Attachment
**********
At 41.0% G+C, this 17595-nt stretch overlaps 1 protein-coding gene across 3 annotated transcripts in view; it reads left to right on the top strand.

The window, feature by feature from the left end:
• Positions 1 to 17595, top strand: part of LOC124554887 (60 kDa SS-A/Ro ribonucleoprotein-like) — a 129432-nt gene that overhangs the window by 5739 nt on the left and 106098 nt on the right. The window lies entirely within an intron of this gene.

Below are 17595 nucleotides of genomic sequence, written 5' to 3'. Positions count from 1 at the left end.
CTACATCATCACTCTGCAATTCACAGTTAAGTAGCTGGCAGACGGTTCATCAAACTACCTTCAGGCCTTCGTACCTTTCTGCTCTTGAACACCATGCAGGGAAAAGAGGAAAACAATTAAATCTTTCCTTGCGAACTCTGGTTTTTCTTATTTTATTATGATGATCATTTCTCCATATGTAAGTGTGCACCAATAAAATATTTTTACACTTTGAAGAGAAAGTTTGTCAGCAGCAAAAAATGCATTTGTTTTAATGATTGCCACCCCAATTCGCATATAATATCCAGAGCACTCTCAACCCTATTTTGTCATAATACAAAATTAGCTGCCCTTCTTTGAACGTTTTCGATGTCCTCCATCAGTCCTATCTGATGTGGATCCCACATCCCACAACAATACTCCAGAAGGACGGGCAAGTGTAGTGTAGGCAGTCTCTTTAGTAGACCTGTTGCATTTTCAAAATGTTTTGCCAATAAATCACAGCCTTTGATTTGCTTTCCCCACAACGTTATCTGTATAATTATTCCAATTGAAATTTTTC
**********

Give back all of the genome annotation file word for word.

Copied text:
At 41.0% G+C, this 17595-nt stretch overlaps 1 protein-coding gene across 3 annotated transcripts in view; it reads left to right on the top strand.

The window, feature by feature from the left end:
• Positions 1 to 17595, top strand: part of LOC124554887 (60 kDa SS-A/Ro ribonucleoprotein-like) — a 129432-nt gene that overhangs the window by 5739 nt on the left and 106098 nt on the right. The window lies entirely within an intron of this gene.

Below are 17595 nucleotides of genomic sequence, written 5' to 3'. Positions count from 1 at the left end.
CTACATCATCACTCTGCAATTCACAGTTAAGTAGCTGGCAGACGGTTCATCAAACTACCTTCAGGCCTTCGTACCTTTCTGCTCTTGAACACCATGCAGGGAAAAGAGGAAAACAATTAAATCTTTCCTTGCGAACTCTGGTTTTTCTTATTTTATTATGATGATCATTTCTCCATATGTAAGTGTGCACCAATAAAATATTTTTACACTTTGAAGAGAAAGTTTGTCAGCAGCAAAAAATGCATTTGTTTTAATGATTGCCACCCCAATTCGCATATAATATCCAGAGCACTCTCAACCCTATTTTGTCATAATACAAAATTAGCTGCCCTTCTTTGAACGTTTTCGATGTCCTCCATCAGTCCTATCTGATGTGGATCCCACATCCCACAACAATACTCCAGAAGGACGGGCAAGTGTAGTGTAGGCAGTCTCTTTAGTAGACCTGTTGCATTTTCAAAATGTTTTGCCAATAAATCACAGCCTTTGATTTGCTTTCCCCACAACGTTATCTGTATAATTATTCCAATTGAAATTTTTC